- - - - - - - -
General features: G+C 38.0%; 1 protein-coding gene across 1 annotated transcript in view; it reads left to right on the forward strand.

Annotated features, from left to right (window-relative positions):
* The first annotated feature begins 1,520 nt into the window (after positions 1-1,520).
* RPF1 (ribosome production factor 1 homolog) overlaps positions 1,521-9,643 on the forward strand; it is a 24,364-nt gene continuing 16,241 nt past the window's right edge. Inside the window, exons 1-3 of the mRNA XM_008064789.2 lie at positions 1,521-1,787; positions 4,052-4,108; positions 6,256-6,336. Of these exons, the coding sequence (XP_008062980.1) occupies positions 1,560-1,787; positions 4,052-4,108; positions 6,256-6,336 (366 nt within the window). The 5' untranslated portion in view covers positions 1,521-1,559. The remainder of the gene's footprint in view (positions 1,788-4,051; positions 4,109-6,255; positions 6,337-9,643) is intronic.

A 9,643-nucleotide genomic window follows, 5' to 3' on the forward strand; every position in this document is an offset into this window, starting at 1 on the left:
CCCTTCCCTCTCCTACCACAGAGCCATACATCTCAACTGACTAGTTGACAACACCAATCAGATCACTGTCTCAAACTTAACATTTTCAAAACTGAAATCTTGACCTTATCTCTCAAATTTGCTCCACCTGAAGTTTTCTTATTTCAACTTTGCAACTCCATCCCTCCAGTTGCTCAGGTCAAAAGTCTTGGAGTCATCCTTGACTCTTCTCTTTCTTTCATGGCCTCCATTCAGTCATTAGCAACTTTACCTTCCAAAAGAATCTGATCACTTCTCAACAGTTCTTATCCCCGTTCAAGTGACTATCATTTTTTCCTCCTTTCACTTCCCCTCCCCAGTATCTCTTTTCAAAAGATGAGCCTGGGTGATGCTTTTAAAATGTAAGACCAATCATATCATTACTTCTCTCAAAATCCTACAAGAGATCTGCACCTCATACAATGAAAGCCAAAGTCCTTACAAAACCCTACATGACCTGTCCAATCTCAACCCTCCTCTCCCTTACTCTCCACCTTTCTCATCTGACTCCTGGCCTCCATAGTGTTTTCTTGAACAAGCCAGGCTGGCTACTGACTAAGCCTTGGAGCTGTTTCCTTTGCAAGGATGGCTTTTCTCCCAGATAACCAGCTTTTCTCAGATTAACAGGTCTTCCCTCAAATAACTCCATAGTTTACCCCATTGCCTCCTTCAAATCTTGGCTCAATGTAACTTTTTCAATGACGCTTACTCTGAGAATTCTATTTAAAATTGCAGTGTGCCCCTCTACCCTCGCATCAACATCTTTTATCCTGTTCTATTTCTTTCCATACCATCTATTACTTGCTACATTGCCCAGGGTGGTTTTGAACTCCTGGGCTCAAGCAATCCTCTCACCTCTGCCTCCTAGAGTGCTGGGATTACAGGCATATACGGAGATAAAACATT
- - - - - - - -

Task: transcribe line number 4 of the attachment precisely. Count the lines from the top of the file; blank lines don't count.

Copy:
* RPF1 (ribosome production factor 1 homolog) overlaps positions 1,521-9,643 on the forward strand; it is a 24,364-nt gene continuing 16,241 nt past the window's right edge. Inside the window, exons 1-3 of the mRNA XM_008064789.2 lie at positions 1,521-1,787; positions 4,052-4,108; positions 6,256-6,336. Of these exons, the coding sequence (XP_008062980.1) occupies positions 1,560-1,787; positions 4,052-4,108; positions 6,256-6,336 (366 nt within the window). The 5' untranslated portion in view covers positions 1,521-1,559. The remainder of the gene's footprint in view (positions 1,788-4,051; positions 4,109-6,255; positions 6,337-9,643) is intronic.